There are no scorecards, of course, and if you find yourself wishing for one it tells you more about your own situation than the game; you’re a non-player, an observer. But if I may, some observations from way up high in the cheap seats.

Pattern Recognition and the ACE: Some functions of local government are organized into Authorities and governed by Boards. You might ask, Why is that? Sometimes it’s when several counties want to cede a portion of their sovereignty to a new regional entity – for instance, the Port Authority of NY/NJ. Sometimes it’s because the function involves planning, budgets, timeframes and decisions that need to be insulated from the four-year election cycle – for example, public transit or the airports.

In the last fortnight this pattern is discernable: the Allegheny County Executive (ACE) moves somebody into a position with the Authority’s domain to accomplish his goals; they don’t have any subject-matter-expertise, but they have the message. Might be somebody with turnpike experience, might be somebody with sales experience, but they’re drinking the right flavor KoolAid. Shortly after that, the CEO is moved by the Board.

So I would think, if you’re an Authority CEO and a new guy shows up, doesn’t know the business but seems tight with the Executive, it’s time to make three envelopes.


Last Man Standing, aka the Dog Not Barking: There are three people who seem to want to be the Mayor of Pittsburgh.

Within the last week, Team Peduto filed legal papers that could ruin the financial structure of Mr. Lamb’s campaign, and what with him being a finance guy and all that would be pretty significant. The thorough preparation of the filing and their submission right after the offense was irrevocable suggests that somebody saw Team-Lamb failing to understand the complex new law and waited for them to put the noose around their own neck. By the way, who wrote that new law? Ah yes, the third Wannabe.

That complex new law may not be enforceable, what with shifting a City conflict to County courts; questions of jurisdiction n’at might preclude the timely response ostensibly sought. There is a clear change in the framework, and that might be sufficient.

Also within the last week, a steady series of discoveries about the Pittsburgh Police. At first it seemed like a story about the Chief, then it disclosed a grand jury conspiracy investigation, then it grew into other issues, and just now it’s about no-show jobs. The person in charge of the Police, Mr. Ravenstahl, initially made bold statements of support and is now backing off; unsure of what to do and hoping to buy time he has called for outside counsel to consider the issue of outside employment.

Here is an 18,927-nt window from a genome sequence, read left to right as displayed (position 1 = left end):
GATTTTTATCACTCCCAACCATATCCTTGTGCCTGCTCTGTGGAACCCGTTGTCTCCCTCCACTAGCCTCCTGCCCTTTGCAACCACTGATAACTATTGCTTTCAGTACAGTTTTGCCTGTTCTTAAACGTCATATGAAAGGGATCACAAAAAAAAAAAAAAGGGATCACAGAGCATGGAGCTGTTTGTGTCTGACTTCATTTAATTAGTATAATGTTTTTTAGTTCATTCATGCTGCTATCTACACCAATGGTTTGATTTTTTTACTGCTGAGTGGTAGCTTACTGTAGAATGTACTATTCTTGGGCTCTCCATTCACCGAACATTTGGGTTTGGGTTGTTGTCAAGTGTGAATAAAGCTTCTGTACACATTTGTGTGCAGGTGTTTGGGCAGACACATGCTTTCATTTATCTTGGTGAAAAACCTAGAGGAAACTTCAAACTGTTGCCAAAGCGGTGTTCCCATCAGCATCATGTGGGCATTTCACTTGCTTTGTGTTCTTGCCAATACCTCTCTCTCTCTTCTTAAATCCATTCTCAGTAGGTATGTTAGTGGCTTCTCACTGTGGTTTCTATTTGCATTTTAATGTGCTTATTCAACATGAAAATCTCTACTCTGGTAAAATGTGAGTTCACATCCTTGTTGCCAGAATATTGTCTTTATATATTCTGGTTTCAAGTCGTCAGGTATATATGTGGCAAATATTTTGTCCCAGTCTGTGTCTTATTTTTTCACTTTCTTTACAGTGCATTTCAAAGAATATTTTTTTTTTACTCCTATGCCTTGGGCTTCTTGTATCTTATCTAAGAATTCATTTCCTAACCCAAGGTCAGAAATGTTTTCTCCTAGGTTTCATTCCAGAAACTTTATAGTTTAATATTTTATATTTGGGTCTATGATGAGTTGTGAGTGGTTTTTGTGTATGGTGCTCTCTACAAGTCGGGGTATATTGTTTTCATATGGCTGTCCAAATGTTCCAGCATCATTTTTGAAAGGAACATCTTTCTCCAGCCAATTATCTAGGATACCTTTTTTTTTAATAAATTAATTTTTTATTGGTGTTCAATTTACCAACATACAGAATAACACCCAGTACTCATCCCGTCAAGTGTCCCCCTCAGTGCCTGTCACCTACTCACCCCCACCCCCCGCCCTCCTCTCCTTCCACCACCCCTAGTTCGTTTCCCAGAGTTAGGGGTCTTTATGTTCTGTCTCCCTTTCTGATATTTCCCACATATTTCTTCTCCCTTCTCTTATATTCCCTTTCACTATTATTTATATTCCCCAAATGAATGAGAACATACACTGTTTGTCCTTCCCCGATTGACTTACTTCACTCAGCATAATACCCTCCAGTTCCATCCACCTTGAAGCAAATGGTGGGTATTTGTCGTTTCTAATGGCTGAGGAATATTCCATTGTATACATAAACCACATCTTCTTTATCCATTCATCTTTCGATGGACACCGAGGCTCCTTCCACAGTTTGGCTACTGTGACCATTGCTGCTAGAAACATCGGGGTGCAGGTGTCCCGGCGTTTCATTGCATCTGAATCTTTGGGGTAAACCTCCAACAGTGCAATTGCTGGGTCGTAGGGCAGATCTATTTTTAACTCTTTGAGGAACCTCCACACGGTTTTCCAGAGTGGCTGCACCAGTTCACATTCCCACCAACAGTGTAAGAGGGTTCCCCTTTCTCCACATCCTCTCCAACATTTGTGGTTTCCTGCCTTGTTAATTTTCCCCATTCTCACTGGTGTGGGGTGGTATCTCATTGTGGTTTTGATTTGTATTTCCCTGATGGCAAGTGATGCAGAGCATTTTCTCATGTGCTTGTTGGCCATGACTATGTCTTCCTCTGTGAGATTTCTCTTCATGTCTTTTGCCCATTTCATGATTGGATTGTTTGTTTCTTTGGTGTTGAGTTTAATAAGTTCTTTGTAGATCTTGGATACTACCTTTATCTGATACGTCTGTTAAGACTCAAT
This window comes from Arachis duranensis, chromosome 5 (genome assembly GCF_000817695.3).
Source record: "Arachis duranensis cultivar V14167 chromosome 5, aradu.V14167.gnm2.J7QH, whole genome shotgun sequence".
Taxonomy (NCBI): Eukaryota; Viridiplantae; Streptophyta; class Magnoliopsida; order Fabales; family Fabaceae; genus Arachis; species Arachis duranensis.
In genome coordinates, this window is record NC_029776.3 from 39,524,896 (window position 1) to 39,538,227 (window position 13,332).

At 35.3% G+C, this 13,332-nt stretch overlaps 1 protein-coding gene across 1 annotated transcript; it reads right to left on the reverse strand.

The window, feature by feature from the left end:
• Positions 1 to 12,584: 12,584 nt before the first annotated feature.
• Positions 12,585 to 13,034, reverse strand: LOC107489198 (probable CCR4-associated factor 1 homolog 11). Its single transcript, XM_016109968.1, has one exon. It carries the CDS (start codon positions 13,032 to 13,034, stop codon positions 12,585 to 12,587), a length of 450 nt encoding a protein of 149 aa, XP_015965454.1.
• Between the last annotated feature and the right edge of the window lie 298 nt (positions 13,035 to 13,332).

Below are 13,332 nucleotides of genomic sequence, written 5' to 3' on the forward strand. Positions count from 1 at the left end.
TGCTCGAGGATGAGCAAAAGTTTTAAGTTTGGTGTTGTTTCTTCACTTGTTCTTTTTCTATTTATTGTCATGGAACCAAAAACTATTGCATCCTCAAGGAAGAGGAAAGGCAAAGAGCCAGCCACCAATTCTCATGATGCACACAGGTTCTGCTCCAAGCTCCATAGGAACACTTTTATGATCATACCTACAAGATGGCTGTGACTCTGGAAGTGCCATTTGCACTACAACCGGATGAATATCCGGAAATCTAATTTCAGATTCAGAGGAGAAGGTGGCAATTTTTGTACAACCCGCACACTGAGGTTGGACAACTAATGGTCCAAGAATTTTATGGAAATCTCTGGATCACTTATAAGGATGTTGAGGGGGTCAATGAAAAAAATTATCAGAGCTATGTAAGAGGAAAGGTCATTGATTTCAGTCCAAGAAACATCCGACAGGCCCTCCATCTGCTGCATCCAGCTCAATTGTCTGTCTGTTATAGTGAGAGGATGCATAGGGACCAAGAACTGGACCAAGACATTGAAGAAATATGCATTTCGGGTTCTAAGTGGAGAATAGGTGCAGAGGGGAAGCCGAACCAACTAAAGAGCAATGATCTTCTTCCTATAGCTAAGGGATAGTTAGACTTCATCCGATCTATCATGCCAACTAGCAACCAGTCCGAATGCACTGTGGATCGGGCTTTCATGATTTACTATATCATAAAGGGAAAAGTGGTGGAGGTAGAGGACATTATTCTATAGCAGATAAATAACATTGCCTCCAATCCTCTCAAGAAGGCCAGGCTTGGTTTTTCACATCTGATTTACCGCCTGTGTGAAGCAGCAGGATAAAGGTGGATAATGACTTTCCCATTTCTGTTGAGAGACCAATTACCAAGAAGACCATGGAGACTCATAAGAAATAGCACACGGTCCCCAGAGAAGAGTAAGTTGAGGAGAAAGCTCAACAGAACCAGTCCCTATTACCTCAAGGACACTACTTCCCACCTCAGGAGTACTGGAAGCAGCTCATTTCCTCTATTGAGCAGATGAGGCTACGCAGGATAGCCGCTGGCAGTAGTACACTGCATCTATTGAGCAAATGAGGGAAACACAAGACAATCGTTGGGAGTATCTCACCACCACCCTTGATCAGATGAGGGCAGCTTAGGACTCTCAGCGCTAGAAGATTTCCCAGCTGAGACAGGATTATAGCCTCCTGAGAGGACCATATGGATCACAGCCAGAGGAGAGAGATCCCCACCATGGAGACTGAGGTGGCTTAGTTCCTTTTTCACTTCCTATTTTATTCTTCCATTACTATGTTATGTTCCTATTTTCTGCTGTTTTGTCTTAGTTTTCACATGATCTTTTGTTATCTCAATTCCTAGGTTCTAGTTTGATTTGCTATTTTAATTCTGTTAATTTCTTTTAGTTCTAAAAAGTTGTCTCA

The Hail-Mary-outside-counsel move was good short-term, and a minefield long-term; it takes time to form a panel, and an investigation into police outside employment evades the inquiry into the better question – was this person ever at work? How many no-shows are there? What’s going on? The timing of these revelations seems terrible for the Incumbent and serendipitious for a Reformist Challenger.

The long-term minefield for Hizzoner and the FOP is the question of the police working lucrative mercenary assignments for bars and businesses, a corrupt arrangement in which taverns buy their own police, bars enforce commercial policy with the full force of criminal law, the bouncer becomes a policeman with arrest powers and Tasers whenever he wants to and gets to write the official report, and the city’s insurance covers lawsuits and injuries. It’s the third rail of Mayoral-FOP-governance politics.

Is it possible that this uncovering of long-standing, festering corruption is more about Luke’s administration and re-election than the Police? Is there a electoral dimension leveraging a racial constituency against the FOP block?

And so, in this week of genteel boardroom, press conference, and court room throat-cutting – in other words, politics – who is quiet, subdued, and serene in the abattoir? Who profits?

At least, that’s the question that comes to an uninformed observer, who doesn’t have a scorecard.

Chief Nate Harper: Resignation Time

Carston Koell, Getty Europe

We briefly interrupt Comet Transit Week to bring you this breaking news:

Last year, Pittsburgh police Chief Nathan E. Harper became part of a private security consulting firm with a civilian police clerk and three of his officers, including a sergeant he later promoted to commander. (Silver, Navratil & Lord)

Despite the arrangement’s legality and its lack of any specific inhibitory policy at the Dept. of Public Safety, this behavior by a Chief plainly can encourage distracted decision-making and negative effects on workforce environments. So far, so unfortunate. But against a backdrop of guilty pleas by Bureau underlings and “former friends” associated with Mr. Harper’s life partner, it finishes an unwholesome portrait. Ms. Pittinger’s description is valid: messy and unethical.

*-UPDATE:

Right on schedule, we see one result of “unacceptable” yet nonetheless tolerated examples at the top depressing the standards in and maybe even the performance of public safety. How can the Chief be expected stand up for the need for City officers to focus on their excruciatingly difficult day jobs, when he himself engages in mixing agendas?

“Highest and Best Use of Public Assets”

Dr. Vannevar Bush added the Great Allegheny Passage to Transit Week at the Pittsburgh Comet.

So before Helen Gerhardt breaks down another critical aspect of transit/transportation, I’ll add this.

Speaking of the Great Allegheny Passage…